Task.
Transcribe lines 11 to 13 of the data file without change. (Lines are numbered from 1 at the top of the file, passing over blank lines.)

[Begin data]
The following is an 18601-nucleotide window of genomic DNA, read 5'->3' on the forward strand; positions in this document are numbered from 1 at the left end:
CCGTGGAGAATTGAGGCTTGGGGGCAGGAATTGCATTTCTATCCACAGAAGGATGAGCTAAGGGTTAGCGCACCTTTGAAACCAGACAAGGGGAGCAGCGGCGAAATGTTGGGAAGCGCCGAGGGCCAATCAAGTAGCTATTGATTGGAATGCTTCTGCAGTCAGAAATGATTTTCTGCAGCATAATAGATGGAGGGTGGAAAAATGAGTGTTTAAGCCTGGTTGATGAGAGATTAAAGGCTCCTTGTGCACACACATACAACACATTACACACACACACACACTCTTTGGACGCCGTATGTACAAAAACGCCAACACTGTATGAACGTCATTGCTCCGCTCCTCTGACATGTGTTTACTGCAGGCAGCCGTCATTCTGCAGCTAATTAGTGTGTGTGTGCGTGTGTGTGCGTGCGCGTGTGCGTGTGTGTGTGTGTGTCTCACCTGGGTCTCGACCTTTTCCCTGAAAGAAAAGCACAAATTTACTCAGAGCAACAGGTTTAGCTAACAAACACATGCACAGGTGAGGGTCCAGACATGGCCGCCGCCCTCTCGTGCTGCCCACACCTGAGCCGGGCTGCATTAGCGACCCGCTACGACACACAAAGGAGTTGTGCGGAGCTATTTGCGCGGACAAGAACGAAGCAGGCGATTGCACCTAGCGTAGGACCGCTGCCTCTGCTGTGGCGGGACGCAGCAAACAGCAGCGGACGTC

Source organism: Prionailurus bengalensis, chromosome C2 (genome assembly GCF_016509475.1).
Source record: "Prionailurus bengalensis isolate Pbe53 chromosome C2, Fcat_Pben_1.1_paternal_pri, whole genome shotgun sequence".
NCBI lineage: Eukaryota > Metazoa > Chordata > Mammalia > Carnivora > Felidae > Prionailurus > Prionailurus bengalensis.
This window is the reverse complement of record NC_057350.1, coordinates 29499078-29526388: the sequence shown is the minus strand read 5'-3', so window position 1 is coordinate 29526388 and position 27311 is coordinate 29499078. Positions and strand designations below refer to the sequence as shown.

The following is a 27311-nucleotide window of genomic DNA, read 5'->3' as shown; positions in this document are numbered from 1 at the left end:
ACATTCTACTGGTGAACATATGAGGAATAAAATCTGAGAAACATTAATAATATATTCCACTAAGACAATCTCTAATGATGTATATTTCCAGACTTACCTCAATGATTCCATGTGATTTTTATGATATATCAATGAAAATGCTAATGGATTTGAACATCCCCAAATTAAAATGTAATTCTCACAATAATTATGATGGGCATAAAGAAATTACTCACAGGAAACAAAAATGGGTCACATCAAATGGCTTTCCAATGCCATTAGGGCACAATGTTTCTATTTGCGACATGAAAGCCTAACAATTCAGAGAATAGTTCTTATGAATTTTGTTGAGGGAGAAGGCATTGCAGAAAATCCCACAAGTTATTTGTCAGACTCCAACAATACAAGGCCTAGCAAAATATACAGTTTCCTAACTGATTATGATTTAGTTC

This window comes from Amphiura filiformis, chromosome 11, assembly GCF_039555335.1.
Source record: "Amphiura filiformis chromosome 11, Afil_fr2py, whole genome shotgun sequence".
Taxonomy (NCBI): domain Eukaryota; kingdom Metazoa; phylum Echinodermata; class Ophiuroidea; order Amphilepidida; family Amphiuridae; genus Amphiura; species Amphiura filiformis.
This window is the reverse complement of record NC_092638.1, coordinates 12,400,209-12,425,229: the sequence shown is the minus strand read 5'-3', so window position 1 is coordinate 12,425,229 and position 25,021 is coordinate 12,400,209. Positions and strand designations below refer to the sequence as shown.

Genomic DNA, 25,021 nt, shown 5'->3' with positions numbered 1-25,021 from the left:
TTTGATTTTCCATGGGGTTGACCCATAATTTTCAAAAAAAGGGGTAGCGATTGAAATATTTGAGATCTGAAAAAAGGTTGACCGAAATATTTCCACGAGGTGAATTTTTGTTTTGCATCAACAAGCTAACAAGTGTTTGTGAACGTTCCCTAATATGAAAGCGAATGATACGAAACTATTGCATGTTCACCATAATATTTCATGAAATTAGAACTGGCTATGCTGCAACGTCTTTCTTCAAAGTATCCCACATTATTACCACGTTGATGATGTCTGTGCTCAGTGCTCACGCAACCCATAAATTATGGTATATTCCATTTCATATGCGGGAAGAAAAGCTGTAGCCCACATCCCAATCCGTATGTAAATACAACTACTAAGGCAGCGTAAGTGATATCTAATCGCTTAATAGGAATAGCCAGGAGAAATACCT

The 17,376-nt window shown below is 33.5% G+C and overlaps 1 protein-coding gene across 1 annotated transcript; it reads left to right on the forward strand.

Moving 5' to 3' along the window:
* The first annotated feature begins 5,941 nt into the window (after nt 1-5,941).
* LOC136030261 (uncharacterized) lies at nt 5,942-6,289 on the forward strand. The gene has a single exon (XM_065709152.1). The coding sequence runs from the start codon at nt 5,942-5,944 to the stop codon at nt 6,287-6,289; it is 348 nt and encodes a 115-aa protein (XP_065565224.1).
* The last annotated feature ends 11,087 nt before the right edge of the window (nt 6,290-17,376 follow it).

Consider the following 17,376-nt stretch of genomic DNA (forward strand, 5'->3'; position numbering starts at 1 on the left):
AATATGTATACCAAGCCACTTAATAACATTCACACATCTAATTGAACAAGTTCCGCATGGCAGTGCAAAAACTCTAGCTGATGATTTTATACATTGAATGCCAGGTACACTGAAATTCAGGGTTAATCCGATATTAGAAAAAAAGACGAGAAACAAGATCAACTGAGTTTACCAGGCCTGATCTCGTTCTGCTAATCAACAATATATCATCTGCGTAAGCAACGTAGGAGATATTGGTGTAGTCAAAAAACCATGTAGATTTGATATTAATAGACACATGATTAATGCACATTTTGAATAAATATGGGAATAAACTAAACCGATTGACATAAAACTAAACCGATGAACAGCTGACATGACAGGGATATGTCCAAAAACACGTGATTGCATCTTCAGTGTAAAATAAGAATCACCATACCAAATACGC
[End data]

Taxonomy (NCBI): domain Eukaryota; kingdom Metazoa; phylum Echinodermata; class Ophiuroidea; order Amphilepidida; family Amphiuridae; genus Amphiura; species Amphiura filiformis.
This window is the reverse complement of record NC_092638.1, coordinates 12,400,209-12,425,229: the sequence shown is the minus strand read 5'-3', so window position 1 is coordinate 12,425,229 and position 25,021 is coordinate 12,400,209. Positions and strand designations below refer to the sequence as shown.

Genomic DNA, 25,021 nt, shown 5'->3' with positions numbered 1-25,021 from the left: